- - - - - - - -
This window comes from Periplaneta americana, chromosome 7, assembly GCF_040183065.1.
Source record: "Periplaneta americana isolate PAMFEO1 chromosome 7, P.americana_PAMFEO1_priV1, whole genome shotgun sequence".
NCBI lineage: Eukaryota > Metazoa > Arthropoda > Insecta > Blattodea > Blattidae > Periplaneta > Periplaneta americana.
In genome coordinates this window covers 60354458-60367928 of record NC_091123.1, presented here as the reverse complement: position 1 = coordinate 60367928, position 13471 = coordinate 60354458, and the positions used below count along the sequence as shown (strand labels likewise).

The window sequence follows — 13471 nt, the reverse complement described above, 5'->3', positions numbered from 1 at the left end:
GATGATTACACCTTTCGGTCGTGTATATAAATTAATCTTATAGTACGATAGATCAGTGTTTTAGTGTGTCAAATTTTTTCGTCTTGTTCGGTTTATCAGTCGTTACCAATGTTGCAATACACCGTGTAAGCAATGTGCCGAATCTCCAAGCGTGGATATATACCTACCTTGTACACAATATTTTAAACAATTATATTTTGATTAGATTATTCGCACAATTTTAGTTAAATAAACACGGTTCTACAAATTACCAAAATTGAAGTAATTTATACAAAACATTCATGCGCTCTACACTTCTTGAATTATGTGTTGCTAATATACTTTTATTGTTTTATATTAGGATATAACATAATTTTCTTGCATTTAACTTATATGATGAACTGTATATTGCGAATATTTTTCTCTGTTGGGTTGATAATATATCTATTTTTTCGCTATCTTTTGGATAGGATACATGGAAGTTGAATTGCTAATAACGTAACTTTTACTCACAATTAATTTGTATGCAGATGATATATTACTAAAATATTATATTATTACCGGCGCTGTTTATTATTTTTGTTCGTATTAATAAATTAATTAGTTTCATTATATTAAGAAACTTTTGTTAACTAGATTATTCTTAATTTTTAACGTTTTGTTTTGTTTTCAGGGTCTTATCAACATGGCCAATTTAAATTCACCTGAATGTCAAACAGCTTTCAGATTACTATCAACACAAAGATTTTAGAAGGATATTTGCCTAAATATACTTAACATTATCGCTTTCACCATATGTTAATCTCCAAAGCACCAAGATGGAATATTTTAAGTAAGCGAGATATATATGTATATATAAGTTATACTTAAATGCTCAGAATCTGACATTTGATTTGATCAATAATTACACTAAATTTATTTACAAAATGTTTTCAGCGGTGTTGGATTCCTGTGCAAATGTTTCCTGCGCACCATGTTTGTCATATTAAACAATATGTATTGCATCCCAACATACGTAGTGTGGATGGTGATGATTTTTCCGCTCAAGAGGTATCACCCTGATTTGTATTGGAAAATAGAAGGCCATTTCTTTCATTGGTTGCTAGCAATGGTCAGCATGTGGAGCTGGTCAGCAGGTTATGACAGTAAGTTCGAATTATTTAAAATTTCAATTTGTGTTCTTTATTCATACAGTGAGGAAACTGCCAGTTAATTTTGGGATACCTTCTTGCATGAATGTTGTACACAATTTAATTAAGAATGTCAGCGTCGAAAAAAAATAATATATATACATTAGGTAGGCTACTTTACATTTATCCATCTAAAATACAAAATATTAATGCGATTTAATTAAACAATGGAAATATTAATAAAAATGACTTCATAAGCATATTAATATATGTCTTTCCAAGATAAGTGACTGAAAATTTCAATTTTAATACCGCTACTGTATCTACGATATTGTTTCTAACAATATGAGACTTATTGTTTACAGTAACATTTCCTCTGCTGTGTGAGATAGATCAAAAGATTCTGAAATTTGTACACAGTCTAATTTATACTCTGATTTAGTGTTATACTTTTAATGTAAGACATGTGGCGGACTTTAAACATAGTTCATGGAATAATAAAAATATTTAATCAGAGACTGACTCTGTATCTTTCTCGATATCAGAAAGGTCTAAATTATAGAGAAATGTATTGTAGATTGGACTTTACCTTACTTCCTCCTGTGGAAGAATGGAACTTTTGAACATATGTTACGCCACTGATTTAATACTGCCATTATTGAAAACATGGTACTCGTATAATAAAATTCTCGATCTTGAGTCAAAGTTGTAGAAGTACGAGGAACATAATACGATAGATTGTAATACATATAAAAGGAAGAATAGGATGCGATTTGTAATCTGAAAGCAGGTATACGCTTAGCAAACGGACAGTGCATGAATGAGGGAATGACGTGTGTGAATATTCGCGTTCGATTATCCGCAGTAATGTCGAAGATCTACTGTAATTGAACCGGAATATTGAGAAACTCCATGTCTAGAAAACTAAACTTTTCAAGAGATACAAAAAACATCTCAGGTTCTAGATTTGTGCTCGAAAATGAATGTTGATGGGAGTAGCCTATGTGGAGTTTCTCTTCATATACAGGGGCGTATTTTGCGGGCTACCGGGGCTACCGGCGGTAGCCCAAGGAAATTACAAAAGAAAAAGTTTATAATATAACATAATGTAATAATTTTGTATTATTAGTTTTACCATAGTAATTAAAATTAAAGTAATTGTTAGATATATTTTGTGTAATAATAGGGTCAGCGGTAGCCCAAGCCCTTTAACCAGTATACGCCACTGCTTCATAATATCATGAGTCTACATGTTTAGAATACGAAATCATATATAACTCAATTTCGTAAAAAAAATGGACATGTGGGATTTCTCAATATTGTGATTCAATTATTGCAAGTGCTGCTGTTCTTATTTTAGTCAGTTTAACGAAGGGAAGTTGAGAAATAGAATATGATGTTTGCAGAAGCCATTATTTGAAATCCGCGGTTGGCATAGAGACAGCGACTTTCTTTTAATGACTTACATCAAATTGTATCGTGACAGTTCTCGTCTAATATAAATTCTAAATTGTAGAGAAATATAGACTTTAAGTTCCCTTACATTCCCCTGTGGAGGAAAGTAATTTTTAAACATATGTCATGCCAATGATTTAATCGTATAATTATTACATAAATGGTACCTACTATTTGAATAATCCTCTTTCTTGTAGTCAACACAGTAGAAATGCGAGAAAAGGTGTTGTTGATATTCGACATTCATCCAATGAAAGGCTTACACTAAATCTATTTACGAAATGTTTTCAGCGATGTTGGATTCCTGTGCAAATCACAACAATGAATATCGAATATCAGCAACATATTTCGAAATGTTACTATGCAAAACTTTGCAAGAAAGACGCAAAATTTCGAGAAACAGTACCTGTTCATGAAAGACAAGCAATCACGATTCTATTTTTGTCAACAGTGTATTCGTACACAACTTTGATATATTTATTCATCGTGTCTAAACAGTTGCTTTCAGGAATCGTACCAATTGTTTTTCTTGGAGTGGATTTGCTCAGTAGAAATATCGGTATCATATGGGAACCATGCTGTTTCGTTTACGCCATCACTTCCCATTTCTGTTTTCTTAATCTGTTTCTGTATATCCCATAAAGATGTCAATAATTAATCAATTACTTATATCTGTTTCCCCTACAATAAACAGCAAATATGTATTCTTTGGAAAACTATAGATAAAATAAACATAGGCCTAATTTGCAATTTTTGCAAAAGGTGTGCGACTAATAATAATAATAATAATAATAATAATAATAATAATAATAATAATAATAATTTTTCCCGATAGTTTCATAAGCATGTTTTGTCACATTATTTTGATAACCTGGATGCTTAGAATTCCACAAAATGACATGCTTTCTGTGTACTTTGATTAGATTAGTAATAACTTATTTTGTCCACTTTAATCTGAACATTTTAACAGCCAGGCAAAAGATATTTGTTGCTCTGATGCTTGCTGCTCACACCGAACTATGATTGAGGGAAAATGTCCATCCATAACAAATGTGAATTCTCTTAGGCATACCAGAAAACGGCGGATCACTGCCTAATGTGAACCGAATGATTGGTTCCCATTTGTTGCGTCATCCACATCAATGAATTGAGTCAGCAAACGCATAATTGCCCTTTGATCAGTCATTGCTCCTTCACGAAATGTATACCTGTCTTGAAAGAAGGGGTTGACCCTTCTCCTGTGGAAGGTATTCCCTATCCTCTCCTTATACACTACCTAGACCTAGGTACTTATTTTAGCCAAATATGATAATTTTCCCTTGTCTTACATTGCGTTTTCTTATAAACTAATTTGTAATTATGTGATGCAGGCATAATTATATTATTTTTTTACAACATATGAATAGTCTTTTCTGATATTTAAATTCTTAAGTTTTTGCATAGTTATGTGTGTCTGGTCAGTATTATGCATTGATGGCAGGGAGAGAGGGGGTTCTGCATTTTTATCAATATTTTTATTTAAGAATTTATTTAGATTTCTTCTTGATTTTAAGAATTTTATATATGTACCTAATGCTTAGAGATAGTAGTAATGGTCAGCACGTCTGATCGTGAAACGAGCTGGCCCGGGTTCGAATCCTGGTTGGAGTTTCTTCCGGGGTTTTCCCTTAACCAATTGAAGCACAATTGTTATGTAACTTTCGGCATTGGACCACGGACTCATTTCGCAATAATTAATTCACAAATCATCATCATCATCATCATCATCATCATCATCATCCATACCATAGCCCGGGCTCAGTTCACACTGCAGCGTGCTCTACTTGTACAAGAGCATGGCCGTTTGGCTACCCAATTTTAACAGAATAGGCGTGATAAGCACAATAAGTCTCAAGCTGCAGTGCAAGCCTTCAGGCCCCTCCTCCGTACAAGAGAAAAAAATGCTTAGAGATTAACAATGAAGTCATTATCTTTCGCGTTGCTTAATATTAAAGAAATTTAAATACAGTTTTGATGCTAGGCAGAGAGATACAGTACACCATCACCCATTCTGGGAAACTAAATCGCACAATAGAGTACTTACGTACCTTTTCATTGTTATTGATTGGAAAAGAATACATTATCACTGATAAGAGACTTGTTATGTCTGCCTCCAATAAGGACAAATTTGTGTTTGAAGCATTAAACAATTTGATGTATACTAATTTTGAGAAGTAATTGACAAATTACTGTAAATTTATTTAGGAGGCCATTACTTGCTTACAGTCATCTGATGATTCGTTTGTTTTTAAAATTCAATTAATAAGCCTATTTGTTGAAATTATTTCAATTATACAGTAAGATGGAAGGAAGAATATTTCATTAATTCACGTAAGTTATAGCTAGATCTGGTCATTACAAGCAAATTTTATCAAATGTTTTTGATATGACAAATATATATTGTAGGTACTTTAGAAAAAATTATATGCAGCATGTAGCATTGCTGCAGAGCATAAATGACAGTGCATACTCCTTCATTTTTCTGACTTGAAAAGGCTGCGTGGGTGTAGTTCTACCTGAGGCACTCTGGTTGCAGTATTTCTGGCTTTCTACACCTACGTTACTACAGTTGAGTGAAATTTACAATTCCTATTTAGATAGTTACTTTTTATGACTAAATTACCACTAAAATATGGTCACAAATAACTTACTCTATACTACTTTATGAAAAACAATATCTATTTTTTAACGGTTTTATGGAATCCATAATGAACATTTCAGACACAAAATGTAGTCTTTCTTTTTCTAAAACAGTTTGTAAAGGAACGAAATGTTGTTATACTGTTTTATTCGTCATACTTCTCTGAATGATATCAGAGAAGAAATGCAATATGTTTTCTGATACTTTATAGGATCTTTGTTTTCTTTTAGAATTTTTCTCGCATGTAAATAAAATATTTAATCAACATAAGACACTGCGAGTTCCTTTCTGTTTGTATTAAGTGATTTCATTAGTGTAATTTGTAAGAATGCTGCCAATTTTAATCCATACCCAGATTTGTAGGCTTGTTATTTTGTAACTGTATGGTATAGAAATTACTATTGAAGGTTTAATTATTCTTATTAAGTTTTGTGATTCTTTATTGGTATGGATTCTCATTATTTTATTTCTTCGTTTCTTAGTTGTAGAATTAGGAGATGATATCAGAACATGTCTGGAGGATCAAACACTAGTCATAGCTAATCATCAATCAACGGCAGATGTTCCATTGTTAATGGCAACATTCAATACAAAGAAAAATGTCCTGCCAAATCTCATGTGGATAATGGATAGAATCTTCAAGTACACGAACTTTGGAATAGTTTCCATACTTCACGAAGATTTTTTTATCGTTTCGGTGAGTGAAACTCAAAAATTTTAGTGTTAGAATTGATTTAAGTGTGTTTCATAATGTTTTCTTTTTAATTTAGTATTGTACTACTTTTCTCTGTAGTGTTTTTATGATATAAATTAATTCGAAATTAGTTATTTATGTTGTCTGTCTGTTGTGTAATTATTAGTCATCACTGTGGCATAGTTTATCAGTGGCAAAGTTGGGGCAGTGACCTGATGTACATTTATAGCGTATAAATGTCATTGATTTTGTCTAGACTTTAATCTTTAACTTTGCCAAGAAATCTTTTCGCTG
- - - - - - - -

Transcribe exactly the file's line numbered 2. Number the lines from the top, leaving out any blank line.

Source record: "Periplaneta americana isolate PAMFEO1 chromosome 7, P.americana_PAMFEO1_priV1, whole genome shotgun sequence".